# Using a function of intervention time as a covariate in arimax

I am trying to estimate the impact of an intervention on a time series. The problem is that the intervention effect looks curve-linear (i.e. increasing, plateauing, and then decreasing), and I am unsure how to model it.

Here is a sample of my data with 75 time periods on either side of the intervention (a shorter sample won't show the problem):

        series <- structure(c(28.57, 31.71, 35.57, 33.57, 33.71, 33.43, 35.57,
29.57, 33.71, 32.86, 32.43, 30.43, 32, 31.14, 34, 34.29, 33.29,
32.71, 32.43, 33.29, 27.71, 28, 32.71, 31.71, 29.71, 33.29, 33.14,
33.71, 33.57, 31, 31.43, 32.71, 30.29, 31.86, 33.14, 37, 31.43,
32.14, 35.29, 42.43, 35.57, 31.57, 27.86, 31.43, 24, 23.86, 28.57,
38, 33.71, 33.86, 34.29, 37.86, 35, 37.43, 31.86, 35.86, 35.86,
33.86, 33.71, 34, 40.86, 37.43, 28, 38, 35.43, 34.43, 38.29,
32.57, 34.29, 38.86, 35.29, 37.86, 31.14, 35.43, 30.86, 28.57,
34.14, 38.29, 36, 33.14, 37.29, 39.71, 40.14, 45.43, 39.14, 36.86,
44.86, 38.14, 40.14, 46.43, 46.57, 44.71, 46.71, 42.86, 42.29,
43.71, 45.86, 34.71, 41.14, 52.43, 47.14, 44.57, 43.57, 37, 46.14,
49.29, 49.86, 46.71, 45.86, 49.14, 43.86, 46.71, 35.29, 43.43,
41.29, 40.86, 42.14, 44.43, 36.57, 40.29, 40.71, 40, 39.57, 37.43,
36.86, 37.43, 39.86, 33.71, 33.57, 36, 38.43, 43.14, 47.14, 38.71,
42.57, 41.29, 40.43, 37, 43.71, 42.43, 38.14, 41.86, 36.14, 42.43,
47.43, 46.57, 42.43, 38.86, 35.14, 38.57, 31.43), .Tsp = c(-75,
75, 1), class = "ts")


The intervention occurs at $t=0$. If we plot the series, it looks like this:

To the naked eye, there seems to be a a gradual increase in the series that begins right after the intervention and starts dropping off after about 40 periods. After 75 periods it appears to be back to normal.

I've previously estimated effects like this using transfer functions (see e.g. Cryer and Chan (2008): "Time Series Analysis"), but I can't find any form that fits this curve-linear pattern. The series ends 75 periods after the intervention, so a transfer function with a step input fits quite well (the ARIMA(1,1,1)-specification has been determined previously):

    intervention <- structure(list(step = c(0, 0, 0, 0, 0, 0, 0, 0, 0, 0, 0, 0, 0,
0, 0, 0, 0, 0, 0, 0, 0, 0, 0, 0, 0, 0, 0, 0, 0, 0, 0, 0, 0, 0,
0, 0, 0, 0, 0, 0, 0, 0, 0, 0, 0, 0, 0, 0, 0, 0, 0, 0, 0, 0, 0,
0, 0, 0, 0, 0, 0, 0, 0, 0, 0, 0, 0, 0, 0, 0, 0, 0, 0, 0, 0, 0,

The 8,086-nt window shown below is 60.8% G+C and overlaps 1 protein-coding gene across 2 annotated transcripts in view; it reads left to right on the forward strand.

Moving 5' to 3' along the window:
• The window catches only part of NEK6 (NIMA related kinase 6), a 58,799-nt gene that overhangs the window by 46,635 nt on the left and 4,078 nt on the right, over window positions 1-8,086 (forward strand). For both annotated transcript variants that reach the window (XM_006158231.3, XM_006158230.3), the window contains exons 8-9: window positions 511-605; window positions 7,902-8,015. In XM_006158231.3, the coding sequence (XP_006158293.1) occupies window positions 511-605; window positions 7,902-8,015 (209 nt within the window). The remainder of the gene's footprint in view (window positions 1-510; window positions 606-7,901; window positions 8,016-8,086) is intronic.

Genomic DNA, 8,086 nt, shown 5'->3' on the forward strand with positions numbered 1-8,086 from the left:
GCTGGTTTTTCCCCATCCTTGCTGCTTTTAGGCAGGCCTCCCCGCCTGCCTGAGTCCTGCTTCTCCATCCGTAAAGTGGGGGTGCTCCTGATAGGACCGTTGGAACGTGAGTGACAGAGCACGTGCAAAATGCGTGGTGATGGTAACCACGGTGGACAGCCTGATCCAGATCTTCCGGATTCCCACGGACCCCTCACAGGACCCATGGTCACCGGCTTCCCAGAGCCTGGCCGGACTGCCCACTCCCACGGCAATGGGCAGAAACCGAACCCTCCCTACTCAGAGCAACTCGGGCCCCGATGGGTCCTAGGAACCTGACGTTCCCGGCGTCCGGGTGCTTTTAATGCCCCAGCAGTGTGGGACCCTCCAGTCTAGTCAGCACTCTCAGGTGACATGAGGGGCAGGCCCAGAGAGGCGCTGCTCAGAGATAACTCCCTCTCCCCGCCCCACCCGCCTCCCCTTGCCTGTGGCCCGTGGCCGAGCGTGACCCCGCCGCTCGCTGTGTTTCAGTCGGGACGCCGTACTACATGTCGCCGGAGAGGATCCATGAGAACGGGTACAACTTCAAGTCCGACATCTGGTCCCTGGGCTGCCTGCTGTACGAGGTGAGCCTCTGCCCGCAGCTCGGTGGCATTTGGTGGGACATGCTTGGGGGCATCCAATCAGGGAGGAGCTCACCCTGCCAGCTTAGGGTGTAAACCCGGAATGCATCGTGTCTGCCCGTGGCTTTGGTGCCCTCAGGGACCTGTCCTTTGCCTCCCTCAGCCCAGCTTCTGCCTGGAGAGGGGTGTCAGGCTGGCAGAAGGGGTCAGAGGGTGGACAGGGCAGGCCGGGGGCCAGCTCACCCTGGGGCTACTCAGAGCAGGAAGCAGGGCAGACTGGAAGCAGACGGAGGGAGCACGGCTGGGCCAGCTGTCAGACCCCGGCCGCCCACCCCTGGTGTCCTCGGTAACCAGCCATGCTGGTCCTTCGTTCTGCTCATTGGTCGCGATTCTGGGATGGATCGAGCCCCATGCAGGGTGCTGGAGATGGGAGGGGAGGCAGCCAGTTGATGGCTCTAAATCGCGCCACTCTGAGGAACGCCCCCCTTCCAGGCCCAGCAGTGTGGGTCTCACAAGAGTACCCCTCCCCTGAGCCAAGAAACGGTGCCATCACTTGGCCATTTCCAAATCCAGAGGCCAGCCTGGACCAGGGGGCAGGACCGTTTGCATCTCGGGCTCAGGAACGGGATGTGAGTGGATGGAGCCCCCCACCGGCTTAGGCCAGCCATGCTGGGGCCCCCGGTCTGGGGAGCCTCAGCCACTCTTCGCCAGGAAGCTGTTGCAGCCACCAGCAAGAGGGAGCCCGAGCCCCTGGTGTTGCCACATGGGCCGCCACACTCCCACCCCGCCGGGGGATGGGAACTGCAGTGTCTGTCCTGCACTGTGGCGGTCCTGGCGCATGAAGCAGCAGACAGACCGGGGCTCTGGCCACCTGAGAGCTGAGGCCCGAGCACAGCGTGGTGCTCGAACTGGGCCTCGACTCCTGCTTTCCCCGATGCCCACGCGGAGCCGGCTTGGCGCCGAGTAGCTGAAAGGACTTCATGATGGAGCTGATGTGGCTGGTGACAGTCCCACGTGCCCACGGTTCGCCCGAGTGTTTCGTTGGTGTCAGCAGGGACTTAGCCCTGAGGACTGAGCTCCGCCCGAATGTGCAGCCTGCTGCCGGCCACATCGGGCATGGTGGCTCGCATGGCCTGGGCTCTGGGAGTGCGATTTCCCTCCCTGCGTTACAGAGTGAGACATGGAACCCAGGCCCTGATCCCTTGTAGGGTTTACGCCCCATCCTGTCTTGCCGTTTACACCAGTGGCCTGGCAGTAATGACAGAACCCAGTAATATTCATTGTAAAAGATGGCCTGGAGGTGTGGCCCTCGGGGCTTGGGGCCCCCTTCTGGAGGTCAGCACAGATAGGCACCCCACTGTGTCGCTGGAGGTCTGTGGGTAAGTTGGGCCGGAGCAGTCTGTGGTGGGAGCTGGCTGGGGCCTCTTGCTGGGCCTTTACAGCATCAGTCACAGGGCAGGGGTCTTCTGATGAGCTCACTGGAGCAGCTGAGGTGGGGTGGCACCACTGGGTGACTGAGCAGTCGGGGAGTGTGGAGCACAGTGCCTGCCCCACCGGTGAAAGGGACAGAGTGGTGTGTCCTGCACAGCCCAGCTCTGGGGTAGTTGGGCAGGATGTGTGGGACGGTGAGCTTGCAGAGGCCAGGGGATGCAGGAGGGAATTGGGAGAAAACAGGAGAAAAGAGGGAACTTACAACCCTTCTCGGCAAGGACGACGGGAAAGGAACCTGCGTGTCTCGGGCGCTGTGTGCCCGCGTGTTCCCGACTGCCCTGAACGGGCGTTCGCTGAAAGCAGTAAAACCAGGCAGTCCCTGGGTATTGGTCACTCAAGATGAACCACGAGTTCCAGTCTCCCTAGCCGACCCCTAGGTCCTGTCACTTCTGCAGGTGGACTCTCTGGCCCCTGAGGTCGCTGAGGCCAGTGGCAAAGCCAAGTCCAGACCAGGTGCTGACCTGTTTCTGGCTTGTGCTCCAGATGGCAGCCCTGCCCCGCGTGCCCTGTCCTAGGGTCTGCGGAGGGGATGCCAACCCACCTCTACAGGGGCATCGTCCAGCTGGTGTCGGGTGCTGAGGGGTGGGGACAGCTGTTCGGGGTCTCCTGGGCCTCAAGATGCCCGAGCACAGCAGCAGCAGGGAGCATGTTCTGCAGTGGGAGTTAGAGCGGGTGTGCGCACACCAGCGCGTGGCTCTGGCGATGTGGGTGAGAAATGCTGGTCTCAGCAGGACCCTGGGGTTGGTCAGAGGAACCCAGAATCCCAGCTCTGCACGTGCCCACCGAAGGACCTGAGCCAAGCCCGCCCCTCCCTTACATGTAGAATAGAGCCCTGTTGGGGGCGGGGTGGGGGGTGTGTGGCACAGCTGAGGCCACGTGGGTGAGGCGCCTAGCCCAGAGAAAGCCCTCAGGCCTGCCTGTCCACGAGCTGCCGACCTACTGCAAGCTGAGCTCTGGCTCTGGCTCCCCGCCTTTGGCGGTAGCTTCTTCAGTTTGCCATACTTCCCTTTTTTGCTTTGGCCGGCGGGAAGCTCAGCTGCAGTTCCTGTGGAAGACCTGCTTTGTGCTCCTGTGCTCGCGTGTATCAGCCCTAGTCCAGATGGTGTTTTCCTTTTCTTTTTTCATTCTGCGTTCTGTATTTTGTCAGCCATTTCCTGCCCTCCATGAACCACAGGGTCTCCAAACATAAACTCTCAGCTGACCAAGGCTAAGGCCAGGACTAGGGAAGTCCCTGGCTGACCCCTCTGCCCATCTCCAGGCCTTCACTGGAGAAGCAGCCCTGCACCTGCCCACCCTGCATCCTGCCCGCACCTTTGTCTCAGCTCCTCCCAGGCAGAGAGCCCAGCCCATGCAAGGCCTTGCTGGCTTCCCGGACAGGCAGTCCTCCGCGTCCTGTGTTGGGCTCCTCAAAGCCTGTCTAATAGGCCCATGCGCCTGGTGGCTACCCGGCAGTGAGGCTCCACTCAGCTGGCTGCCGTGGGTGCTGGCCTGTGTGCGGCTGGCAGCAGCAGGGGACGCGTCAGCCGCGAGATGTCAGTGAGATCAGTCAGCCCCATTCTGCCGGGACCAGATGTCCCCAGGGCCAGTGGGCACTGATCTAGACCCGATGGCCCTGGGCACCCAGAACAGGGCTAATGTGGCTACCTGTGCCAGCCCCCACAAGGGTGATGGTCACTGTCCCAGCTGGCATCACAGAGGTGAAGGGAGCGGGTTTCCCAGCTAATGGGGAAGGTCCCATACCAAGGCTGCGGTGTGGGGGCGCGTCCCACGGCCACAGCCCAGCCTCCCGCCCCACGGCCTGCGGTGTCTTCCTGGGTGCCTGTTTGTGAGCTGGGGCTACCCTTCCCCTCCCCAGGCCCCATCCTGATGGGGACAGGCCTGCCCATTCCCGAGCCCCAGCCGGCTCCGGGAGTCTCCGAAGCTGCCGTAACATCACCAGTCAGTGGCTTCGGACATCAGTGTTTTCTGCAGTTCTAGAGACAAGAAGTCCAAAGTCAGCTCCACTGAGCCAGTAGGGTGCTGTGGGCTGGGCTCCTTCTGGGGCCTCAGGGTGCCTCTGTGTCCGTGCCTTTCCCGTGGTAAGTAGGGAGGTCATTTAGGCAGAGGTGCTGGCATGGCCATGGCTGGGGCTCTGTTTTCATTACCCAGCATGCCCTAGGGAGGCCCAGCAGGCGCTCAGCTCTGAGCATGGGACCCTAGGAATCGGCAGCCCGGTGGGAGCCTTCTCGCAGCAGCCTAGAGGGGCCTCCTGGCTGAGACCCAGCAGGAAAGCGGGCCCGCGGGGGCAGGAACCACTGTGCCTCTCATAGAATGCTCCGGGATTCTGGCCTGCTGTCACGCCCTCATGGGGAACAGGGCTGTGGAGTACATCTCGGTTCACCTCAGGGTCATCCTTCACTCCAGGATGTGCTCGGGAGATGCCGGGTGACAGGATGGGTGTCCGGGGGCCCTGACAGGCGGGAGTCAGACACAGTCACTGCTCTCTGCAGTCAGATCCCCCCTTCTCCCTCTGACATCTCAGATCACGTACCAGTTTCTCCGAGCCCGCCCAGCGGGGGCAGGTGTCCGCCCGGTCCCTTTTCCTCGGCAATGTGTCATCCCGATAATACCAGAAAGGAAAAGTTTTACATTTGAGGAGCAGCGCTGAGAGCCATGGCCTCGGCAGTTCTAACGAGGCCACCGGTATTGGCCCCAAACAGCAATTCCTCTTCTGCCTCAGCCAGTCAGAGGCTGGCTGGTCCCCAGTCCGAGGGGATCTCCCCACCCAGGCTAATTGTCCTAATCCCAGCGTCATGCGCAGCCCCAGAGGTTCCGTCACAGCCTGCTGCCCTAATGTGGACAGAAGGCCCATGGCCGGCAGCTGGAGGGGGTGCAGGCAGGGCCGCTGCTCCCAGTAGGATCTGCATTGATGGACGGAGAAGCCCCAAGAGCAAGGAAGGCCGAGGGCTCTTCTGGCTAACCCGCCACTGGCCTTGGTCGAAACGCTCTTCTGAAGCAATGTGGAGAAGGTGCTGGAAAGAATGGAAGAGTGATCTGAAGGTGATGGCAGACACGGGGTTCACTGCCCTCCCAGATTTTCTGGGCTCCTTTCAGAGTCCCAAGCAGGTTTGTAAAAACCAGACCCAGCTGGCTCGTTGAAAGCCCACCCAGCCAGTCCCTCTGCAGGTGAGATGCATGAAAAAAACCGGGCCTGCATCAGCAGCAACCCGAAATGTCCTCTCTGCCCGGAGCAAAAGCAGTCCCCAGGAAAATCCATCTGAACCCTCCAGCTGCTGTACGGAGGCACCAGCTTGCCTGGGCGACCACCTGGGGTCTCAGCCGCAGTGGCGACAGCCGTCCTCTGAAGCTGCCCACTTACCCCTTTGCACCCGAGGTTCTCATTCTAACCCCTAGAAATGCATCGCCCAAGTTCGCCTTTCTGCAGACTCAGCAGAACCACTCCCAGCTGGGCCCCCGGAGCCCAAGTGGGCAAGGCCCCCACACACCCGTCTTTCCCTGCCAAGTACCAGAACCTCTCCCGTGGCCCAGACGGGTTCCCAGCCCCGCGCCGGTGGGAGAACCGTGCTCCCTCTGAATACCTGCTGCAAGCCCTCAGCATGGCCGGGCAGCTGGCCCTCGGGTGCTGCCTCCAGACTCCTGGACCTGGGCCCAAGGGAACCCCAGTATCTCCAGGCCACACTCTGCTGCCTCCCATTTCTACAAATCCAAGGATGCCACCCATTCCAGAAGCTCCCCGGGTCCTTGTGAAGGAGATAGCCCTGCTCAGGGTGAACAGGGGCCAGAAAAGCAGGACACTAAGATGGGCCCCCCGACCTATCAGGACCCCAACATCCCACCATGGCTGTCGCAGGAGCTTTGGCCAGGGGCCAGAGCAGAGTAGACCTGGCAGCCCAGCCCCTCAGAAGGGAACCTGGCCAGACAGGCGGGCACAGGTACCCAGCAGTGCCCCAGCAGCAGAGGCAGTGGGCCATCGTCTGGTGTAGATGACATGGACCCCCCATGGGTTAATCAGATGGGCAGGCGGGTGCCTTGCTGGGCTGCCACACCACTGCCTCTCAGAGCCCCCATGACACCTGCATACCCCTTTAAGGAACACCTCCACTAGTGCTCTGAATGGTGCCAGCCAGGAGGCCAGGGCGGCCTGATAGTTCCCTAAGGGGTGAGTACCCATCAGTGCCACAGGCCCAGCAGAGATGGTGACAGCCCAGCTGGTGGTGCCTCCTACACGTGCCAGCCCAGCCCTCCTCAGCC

1, 1, 1, 1, 1, 1, 1, 1, 1, 1, 1, 1, 1, 1, 1, 1, 1, 1, 1, 1, 1,
1, 1, 1, 1, 1, 1, 1, 1, 1, 1, 1, 1, 1, 1, 1, 1, 1, 1, 1, 1, 1,
1, 1, 1, 1, 1, 1, 1, 1, 1, 1, 1, 1, 1, 1, 1, 1, 1, 1, 1, 1, 1,
1, 1, 1, 1, 1, 1, 1, 1, 1, 1, 1, 1)), .Names = "step", row.names = c(NA,
-151L), class = "data.frame")

require(TSA)

arimax(series,order=c(1,1,1),
xtransf=intervention, transfer=list(c(1,0)))

Call:
arimax(x = series, order = c(1, 1, 1), xtransf = intervention, transfer = list(c(1,
0)))

Coefficients:
ar1      ma1  step-AR1  step-MA0
0.3087  -0.9272    0.8526    1.4303
s.e.  0.0965   0.0461    0.0689    0.6254

sigma^2 estimated as 12.8:  log likelihood = -404.74,  aic = 817.47


The problem is that a permanent level shift is very implausible/impossible for this series (the contents of which are confidential, unfortunately). Estimating that it never returns to its pre-intervention level doesn't make any sense.

So I've tried to model the parabolic shape of the intervention effect by including a linear and a quadratic post-intervention term as exogenous regressors. Like so:

xreg_var <- structure(list(linear = c(0, 0, 0, 0, 0, 0, 0, 0, 0, 0, 0, 0,
0, 0, 0, 0, 0, 0, 0, 0, 0, 0, 0, 0, 0, 0, 0, 0, 0, 0, 0, 0, 0,
0, 0, 0, 0, 0, 0, 0, 0, 0, 0, 0, 0, 0, 0, 0, 0, 0, 0, 0, 0, 0,
0, 0, 0, 0, 0, 0, 0, 0, 0, 0, 0, 0, 0, 0, 0, 0, 0, 0, 0, 0, 0,
0, 1, 2, 3, 4, 5, 6, 7, 8, 9, 10, 11, 12, 13, 14, 15, 16, 17,
18, 19, 20, 21, 22, 23, 24, 25, 26, 27, 28, 29, 30, 31, 32, 33,
34, 35, 36, 37, 38, 39, 40, 41, 42, 43, 44, 45, 46, 47, 48, 49,
50, 51, 52, 53, 54, 55, 56, 57, 58, 59, 60, 61, 62, 63, 64, 65,
66, 67, 68, 69, 70, 71, 72, 73, 74, 75), quadratic = c(0, 0,
0, 0, 0, 0, 0, 0, 0, 0, 0, 0, 0, 0, 0, 0, 0, 0, 0, 0, 0, 0, 0,
0, 0, 0, 0, 0, 0, 0, 0, 0, 0, 0, 0, 0, 0, 0, 0, 0, 0, 0, 0, 0,
0, 0, 0, 0, 0, 0, 0, 0, 0, 0, 0, 0, 0, 0, 0, 0, 0, 0, 0, 0, 0,
0, 0, 0, 0, 0, 0, 0, 0, 0, 0, 0, 1, 4, 9, 16, 25, 36, 49, 64,
81, 100, 121, 144, 169, 196, 225, 256, 289, 324, 361, 400, 441,
484, 529, 576, 625, 676, 729, 784, 841, 900, 961, 1024, 1089,
1156, 1225, 1296, 1369, 1444, 1521, 1600, 1681, 1764, 1849, 1936,
2025, 2116, 2209, 2304, 2401, 2500, 2601, 2704, 2809, 2916, 3025,
3136, 3249, 3364, 3481, 3600, 3721, 3844, 3969, 4096, 4225, 4356,
4489, 4624, 4761, 4900, 5041, 5184, 5329, 5476, 5625)), .Names = c("linear",
"quadratic"), row.names = c(NA, -151L), class = "data.frame")

require(forecast)

Arima(series,order=c(1,1,1),
xreg = xreg_var)

Series: series
ARIMA(1,1,1)

Coefficients:
ar1      ma1  linear  quadratic
0.3181  -0.9055  0.4361    -0.0055
s.e.  0.1179   0.0701  0.1470     0.0018

sigma^2 estimated as 13.45:  log likelihood=-406.29
AIC=822.57   AICc=822.99   BIC=837.63


The fit is similar and this parabolic model makes way more sense theoretically. However, I've never seen a function of the intervention time used as a covariate in an arimax model like this before.

Is it ok to do?

Best,

Bertel